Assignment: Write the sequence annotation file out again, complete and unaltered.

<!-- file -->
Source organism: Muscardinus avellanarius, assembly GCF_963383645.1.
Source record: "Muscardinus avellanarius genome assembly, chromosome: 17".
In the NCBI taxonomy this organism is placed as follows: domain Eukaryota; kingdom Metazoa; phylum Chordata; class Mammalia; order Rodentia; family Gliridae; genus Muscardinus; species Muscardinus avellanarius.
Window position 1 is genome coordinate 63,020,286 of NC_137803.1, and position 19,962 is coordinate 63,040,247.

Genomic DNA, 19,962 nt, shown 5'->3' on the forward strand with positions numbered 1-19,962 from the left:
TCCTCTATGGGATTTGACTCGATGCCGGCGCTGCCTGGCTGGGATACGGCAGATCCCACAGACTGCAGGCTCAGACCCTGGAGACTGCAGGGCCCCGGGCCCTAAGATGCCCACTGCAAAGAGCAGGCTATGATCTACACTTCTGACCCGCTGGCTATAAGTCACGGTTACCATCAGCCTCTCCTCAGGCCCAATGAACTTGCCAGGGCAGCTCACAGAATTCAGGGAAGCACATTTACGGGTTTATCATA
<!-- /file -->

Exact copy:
Source organism: Muscardinus avellanarius, assembly GCF_963383645.1.
Source record: "Muscardinus avellanarius genome assembly, chromosome: 17".
In the NCBI taxonomy this organism is placed as follows: domain Eukaryota; kingdom Metazoa; phylum Chordata; class Mammalia; order Rodentia; family Gliridae; genus Muscardinus; species Muscardinus avellanarius.
Window position 1 is genome coordinate 63,020,286 of NC_137803.1, and position 19,962 is coordinate 63,040,247.

Genomic DNA, 19,962 nt, shown 5'->3' on the forward strand with positions numbered 1-19,962 from the left:
TCCTCTATGGGATTTGACTCGATGCCGGCGCTGCCTGGCTGGGATACGGCAGATCCCACAGACTGCAGGCTCAGACCCTGGAGACTGCAGGGCCCCGGGCCCTAAGATGCCCACTGCAAAGAGCAGGCTATGATCTACACTTCTGACCCGCTGGCTATAAGTCACGGTTACCATCAGCCTCTCCTCAGGCCCAATGAACTTGCCAGGGCAGCTCACAGAATTCAGGGAAGCACATTTACGGGTTTATCATA